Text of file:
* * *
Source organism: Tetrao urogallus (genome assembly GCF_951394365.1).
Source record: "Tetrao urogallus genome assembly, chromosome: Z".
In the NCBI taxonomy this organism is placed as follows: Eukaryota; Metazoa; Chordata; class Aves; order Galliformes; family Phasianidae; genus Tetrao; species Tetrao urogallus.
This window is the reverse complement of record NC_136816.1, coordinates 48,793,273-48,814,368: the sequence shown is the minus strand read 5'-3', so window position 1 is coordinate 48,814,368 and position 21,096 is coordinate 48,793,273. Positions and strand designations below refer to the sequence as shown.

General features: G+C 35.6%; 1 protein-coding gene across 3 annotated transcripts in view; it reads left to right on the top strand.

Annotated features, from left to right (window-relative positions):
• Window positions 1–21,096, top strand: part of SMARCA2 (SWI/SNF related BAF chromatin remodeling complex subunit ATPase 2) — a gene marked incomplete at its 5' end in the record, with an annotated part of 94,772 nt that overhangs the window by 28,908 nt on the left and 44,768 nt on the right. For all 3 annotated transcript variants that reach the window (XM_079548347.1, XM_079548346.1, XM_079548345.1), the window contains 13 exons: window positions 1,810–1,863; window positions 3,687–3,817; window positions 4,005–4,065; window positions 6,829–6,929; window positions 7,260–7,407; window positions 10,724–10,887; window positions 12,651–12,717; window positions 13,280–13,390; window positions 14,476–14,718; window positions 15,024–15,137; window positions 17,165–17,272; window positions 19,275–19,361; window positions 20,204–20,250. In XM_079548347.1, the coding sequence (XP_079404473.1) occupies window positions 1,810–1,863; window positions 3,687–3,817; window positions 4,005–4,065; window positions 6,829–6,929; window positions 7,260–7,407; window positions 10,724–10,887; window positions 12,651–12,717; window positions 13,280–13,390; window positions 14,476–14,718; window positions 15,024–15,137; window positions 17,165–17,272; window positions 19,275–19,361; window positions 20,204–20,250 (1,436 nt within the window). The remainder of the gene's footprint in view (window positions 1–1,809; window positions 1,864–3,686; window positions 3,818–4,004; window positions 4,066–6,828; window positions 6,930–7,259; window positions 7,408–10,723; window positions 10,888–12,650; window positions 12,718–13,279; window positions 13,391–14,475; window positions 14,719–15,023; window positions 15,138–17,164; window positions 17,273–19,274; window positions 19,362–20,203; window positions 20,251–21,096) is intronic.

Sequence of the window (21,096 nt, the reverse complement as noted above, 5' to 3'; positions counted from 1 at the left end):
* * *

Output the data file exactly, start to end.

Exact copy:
Source organism: Tetrao urogallus (genome assembly GCF_951394365.1).
Source record: "Tetrao urogallus genome assembly, chromosome: Z".
In the NCBI taxonomy this organism is placed as follows: Eukaryota; Metazoa; Chordata; class Aves; order Galliformes; family Phasianidae; genus Tetrao; species Tetrao urogallus.
This window is the reverse complement of record NC_136816.1, coordinates 48,793,273-48,814,368: the sequence shown is the minus strand read 5'-3', so window position 1 is coordinate 48,814,368 and position 21,096 is coordinate 48,793,273. Positions and strand designations below refer to the sequence as shown.

General features: G+C 35.6%; 1 protein-coding gene across 3 annotated transcripts in view; it reads left to right on the top strand.

Annotated features, from left to right (window-relative positions):
• Window positions 1–21,096, top strand: part of SMARCA2 (SWI/SNF related BAF chromatin remodeling complex subunit ATPase 2) — a gene marked incomplete at its 5' end in the record, with an annotated part of 94,772 nt that overhangs the window by 28,908 nt on the left and 44,768 nt on the right. For all 3 annotated transcript variants that reach the window (XM_079548347.1, XM_079548346.1, XM_079548345.1), the window contains 13 exons: window positions 1,810–1,863; window positions 3,687–3,817; window positions 4,005–4,065; window positions 6,829–6,929; window positions 7,260–7,407; window positions 10,724–10,887; window positions 12,651–12,717; window positions 13,280–13,390; window positions 14,476–14,718; window positions 15,024–15,137; window positions 17,165–17,272; window positions 19,275–19,361; window positions 20,204–20,250. In XM_079548347.1, the coding sequence (XP_079404473.1) occupies window positions 1,810–1,863; window positions 3,687–3,817; window positions 4,005–4,065; window positions 6,829–6,929; window positions 7,260–7,407; window positions 10,724–10,887; window positions 12,651–12,717; window positions 13,280–13,390; window positions 14,476–14,718; window positions 15,024–15,137; window positions 17,165–17,272; window positions 19,275–19,361; window positions 20,204–20,250 (1,436 nt within the window). The remainder of the gene's footprint in view (window positions 1–1,809; window positions 1,864–3,686; window positions 3,818–4,004; window positions 4,066–6,828; window positions 6,930–7,259; window positions 7,408–10,723; window positions 10,888–12,650; window positions 12,718–13,279; window positions 13,391–14,475; window positions 14,719–15,023; window positions 15,138–17,164; window positions 17,273–19,274; window positions 19,362–20,203; window positions 20,251–21,096) is intronic.

Sequence of the window (21,096 nt, the reverse complement as noted above, 5' to 3'; positions counted from 1 at the left end):